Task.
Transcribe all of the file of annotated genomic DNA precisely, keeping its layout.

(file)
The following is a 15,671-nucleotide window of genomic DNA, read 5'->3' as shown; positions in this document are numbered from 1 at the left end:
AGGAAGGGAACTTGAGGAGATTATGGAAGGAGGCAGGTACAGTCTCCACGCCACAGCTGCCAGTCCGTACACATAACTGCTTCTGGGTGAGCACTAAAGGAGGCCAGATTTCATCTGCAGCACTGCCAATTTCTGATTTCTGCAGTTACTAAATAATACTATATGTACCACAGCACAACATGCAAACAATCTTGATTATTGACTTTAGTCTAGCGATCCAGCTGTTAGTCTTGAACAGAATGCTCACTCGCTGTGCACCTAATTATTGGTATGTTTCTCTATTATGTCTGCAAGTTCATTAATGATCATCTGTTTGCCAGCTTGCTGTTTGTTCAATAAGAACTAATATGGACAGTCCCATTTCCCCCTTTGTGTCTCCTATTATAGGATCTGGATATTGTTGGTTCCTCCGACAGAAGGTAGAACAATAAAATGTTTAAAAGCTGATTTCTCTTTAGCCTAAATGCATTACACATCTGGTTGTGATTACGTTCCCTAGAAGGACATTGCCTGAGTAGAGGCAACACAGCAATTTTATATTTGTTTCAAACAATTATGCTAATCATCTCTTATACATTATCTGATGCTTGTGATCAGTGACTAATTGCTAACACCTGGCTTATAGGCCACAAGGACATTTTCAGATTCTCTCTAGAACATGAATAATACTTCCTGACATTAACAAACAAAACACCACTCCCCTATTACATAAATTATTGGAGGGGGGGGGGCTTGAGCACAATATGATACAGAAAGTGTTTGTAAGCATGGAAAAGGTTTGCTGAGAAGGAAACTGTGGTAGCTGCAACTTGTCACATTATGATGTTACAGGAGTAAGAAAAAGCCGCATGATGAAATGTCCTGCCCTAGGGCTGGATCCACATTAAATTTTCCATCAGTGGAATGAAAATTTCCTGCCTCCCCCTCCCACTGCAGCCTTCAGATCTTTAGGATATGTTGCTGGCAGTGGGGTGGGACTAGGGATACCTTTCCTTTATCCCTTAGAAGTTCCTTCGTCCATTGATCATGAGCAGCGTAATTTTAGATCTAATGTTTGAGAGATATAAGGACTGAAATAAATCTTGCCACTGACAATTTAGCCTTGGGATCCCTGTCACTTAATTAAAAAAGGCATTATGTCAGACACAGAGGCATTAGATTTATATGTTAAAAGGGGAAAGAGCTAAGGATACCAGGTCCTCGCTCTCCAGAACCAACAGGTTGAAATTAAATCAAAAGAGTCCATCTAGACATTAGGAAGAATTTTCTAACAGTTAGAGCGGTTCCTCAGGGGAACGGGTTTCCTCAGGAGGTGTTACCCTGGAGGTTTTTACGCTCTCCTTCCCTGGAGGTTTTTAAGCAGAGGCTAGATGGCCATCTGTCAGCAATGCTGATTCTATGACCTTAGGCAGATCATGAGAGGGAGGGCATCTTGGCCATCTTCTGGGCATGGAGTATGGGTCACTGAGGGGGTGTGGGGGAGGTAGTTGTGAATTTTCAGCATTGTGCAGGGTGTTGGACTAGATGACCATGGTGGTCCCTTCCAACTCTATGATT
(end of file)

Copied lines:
The following is a 15,671-nucleotide window of genomic DNA, read 5'->3' as shown; positions in this document are numbered from 1 at the left end:
AGGAAGGGAACTTGAGGAGATTATGGAAGGAGGCAGGTACAGTCTCCACGCCACAGCTGCCAGTCCGTACACATAACTGCTTCTGGGTGAGCACTAAAGGAGGCCAGATTTCATCTGCAGCACTGCCAATTTCTGATTTCTGCAGTTACTAAATAATACTATATGTACCACAGCACAACATGCAAACAATCTTGATTATTGACTTTAGTCTAGCGATCCAGCTGTTAGTCTTGAACAGAATGCTCACTCGCTGTGCACCTAATTATTGGTATGTTTCTCTATTATGTCTGCAAGTTCATTAATGATCATCTGTTTGCCAGCTTGCTGTTTGTTCAATAAGAACTAATATGGACAGTCCCATTTCCCCCTTTGTGTCTCCTATTATAGGATCTGGATATTGTTGGTTCCTCCGACAGAAGGTAGAACAATAAAATGTTTAAAAGCTGATTTCTCTTTAGCCTAAATGCATTACACATCTGGTTGTGATTACGTTCCCTAGAAGGACATTGCCTGAGTAGAGGCAACACAGCAATTTTATATTTGTTTCAAACAATTATGCTAATCATCTCTTATACATTATCTGATGCTTGTGATCAGTGACTAATTGCTAACACCTGGCTTATAGGCCACAAGGACATTTTCAGATTCTCTCTAGAACATGAATAATACTTCCTGACATTAACAAACAAAACACCACTCCCCTATTACATAAATTATTGGAGGGGGGGGGGCTTGAGCACAATATGATACAGAAAGTGTTTGTAAGCATGGAAAAGGTTTGCTGAGAAGGAAACTGTGGTAGCTGCAACTTGTCACATTATGATGTTACAGGAGTAAGAAAAAGCCGCATGATGAAATGTCCTGCCCTAGGGCTGGATCCACATTAAATTTTCCATCAGTGGAATGAAAATTTCCTGCCTCCCCCTCCCACTGCAGCCTTCAGATCTTTAGGATATGTTGCTGGCAGTGGGGTGGGACTAGGGATACCTTTCCTTTATCCCTTAGAAGTTCCTTCGTCCATTGATCATGAGCAGCGTAATTTTAGATCTAATGTTTGAGAGATATAAGGACTGAAATAAATCTTGCCACTGACAATTTAGCCTTGGGATCCCTGTCACTTAATTAAAAAAGGCATTATGTCAGACACAGAGGCATTAGATTTATATGTTAAAAGGGGAAAGAGCTAAGGATACCAGGTCCTCGCTCTCCAGAACCAACAGGTTGAAATTAAATCAAAAGAGTCCATCTAGACATTAGGAAGAATTTTCTAACAGTTAGAGCGGTTCCTCAGGGGAACGGGTTTCCTCAGGAGGTGTTACCCTGGAGGTTTTTACGCTCTCCTTCCCTGGAGGTTTTTAAGCAGAGGCTAGATGGCCATCTGTCAGCAATGCTGATTCTATGACCTTAGGCAGATCATGAGAGGGAGGGCATCTTGGCCATCTTCTGGGCATGGAGTATGGGTCACTGAGGGGGTGTGGGGGAGGTAGTTGTGAATTTTCAGCATTGTGCAGGGTGTTGGACTAGATGACCATGGTGGTCCCTTCCAACTCTATGATT